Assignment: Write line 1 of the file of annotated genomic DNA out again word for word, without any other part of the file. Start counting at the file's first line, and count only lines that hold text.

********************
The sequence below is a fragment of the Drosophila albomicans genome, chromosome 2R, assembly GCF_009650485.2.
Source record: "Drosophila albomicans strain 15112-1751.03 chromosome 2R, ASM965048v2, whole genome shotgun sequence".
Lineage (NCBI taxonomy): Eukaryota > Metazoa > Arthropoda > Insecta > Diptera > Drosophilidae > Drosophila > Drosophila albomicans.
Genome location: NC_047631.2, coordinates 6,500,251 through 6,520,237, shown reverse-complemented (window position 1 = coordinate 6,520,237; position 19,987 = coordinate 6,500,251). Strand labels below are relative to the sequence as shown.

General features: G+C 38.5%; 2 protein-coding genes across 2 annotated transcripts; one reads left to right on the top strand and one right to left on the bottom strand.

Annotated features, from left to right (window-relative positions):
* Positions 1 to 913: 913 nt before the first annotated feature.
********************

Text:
The sequence below is a fragment of the Drosophila albomicans genome, chromosome 2R, assembly GCF_009650485.2.